This article contains the 5 most inexplicable outbreaks that will not fit in the understanding of the time and for our incredible.
1. The medieval dance plague
In 1374, tens of villages located along the Rhine swept deadly disease — the dancing plague or, scientifically, horeomaniya (or chorea). Hundreds of people danced in the streets and started doing pranks by anyone (except, perhaps, the dancers themselves) do not hear the music. They have almost nothing to eat or sleep, sometimes for days, until the broken foot in the blood did not refuse to hold them.
And then the plague stopped — almost as suddenly as it had begun.
The next outbreak occurred in Strasbourg in 1518, when a woman named Frau Troffea suddenly went out, began to dance and could not stop for several days. During the week, it joined another 34 people by the end of the month the number of dancers has increased to 400. Dozens of people were falling and dying from heart attack, stroke or exhaustion. And in this case, the disease was gone as suddenly.
Scientists of all stripes have tried to find an explanation for this puzzle. For a time it was considered the most likely explanation is that people are poisoned bread, overwhelmed ergot — a fungus that grows on damp rye stalks. When ingested, it causes cramps, fever and delirium.
John Waller, a professor of history at the University of Michigan with this version does not agree — in both cases, it was just about dancing, not about the cramps. Another popular theory — on which the victims were part of a cult dance, too, seemed unconvincing Waller.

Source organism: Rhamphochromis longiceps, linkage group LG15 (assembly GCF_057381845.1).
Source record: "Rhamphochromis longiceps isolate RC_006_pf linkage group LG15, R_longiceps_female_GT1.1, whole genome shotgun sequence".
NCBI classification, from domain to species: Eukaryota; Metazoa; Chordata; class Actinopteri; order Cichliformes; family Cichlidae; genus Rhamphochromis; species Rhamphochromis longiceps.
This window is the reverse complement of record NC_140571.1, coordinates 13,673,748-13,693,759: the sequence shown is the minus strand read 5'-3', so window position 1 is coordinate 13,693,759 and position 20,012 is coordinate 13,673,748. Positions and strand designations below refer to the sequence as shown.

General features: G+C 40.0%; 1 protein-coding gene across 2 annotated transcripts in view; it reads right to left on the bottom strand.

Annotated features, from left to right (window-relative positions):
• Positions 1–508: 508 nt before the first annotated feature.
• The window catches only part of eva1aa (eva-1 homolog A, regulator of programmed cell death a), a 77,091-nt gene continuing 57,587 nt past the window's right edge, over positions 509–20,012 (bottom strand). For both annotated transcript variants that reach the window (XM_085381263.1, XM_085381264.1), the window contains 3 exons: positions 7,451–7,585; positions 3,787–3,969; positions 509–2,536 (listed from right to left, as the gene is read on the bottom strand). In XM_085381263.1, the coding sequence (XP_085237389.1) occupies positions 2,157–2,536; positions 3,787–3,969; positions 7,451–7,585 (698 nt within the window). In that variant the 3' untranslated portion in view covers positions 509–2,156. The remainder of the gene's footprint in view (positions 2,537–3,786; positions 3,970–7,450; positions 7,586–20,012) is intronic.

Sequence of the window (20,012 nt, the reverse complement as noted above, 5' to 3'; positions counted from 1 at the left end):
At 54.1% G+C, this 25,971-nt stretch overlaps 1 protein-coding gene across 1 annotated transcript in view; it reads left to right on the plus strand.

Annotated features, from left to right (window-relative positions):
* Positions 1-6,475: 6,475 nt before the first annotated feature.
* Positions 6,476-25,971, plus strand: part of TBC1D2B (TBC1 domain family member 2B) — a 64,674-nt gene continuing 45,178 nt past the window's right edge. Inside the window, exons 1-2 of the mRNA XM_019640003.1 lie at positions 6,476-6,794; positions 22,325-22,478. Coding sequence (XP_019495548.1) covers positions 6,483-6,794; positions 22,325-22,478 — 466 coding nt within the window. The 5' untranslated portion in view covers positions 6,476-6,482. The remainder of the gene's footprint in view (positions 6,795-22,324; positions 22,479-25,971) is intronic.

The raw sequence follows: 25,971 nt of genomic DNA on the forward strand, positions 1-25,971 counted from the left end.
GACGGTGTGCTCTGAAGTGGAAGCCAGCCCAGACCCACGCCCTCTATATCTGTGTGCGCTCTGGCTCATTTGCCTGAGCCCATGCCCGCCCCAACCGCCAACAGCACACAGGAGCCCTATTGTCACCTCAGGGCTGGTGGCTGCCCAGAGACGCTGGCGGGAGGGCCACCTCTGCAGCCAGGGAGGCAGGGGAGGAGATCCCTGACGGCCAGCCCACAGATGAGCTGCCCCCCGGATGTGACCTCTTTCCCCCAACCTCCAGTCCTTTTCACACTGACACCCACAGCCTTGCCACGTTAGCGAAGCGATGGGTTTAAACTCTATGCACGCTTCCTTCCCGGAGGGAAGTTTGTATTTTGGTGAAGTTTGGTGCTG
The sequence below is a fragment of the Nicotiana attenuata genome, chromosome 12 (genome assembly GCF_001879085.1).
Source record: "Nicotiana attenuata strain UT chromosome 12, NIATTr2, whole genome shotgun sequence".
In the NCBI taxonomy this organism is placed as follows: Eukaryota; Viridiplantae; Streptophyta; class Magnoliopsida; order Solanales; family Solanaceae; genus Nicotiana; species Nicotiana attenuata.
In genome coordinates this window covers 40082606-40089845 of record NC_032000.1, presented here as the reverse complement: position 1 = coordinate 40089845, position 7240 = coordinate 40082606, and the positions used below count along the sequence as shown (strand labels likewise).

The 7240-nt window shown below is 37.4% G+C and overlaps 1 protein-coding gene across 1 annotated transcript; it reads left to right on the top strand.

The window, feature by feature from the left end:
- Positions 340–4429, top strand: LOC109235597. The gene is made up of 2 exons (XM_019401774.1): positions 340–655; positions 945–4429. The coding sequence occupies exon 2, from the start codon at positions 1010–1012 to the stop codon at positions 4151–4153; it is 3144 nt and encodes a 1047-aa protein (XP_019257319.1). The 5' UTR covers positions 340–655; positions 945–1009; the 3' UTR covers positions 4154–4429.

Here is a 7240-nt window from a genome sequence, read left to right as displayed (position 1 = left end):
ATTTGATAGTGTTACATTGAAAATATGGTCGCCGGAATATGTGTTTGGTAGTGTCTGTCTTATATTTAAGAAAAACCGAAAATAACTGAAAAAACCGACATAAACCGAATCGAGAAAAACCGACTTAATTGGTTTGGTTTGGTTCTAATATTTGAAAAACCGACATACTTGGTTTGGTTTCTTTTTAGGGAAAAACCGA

Professor Waller proposed his theory: it was a mass psychogenic (caused by trauma) diseases caused by fears and depression. Both outbreaks were preceded famine, crop damage, floods — that could be interpreted as signs of an approaching biblical catastrophe. The horror of the supernatural could bring people into a kind of trance state.
In addition, the dance tent was associated with the name of St. Vitus — Christian martyr, dancing in front of a statue which, according to legend, it was possible to find health. That is the idea for the sake of dancing was already seated in the minds of people. All that was needed — one person who would have started this marathon.
Strasbourg outbreak was not the last — in 1840, something similar happened in Madagascar.
2. The epidemic of laughter in Tanganyika in 1962
This nightmare began January 30, 1962 with the usual jokes. Three student girls' school in Tanganyika began to laugh and could not stop. Soon laughter swept the 95 schoolgirls. The scale of the epidemic was quite a hardball, and the school had to close for two months.
Laughter gave way to tears, accompanied by bouts of fear and, in some cases, outbreaks of aggression. These symptoms quickly spread around the school (perhaps by contact with an infected person), and can last from several hours to 16 days.
School was closed in March, when the number of infected to 95 of the 159 students in the school. 10 days after the closing of a new outbreak occurred — in one of the neighboring villages. Several girls' schools have been closed a native of this village, and apparently brought the infection home. As a result, from April to May in the village have become victims of a mysterious epidemic 217 people.
All the victims were mentally healthy people. They have not observed nor heat, nor cramps in their blood was not found anything unusual. Theories about the impact of a psychoactive fungi in the absence of other symptoms did not materialize. A mystery to this day remains unsolved.
3. Dromomaniya or pathological tourism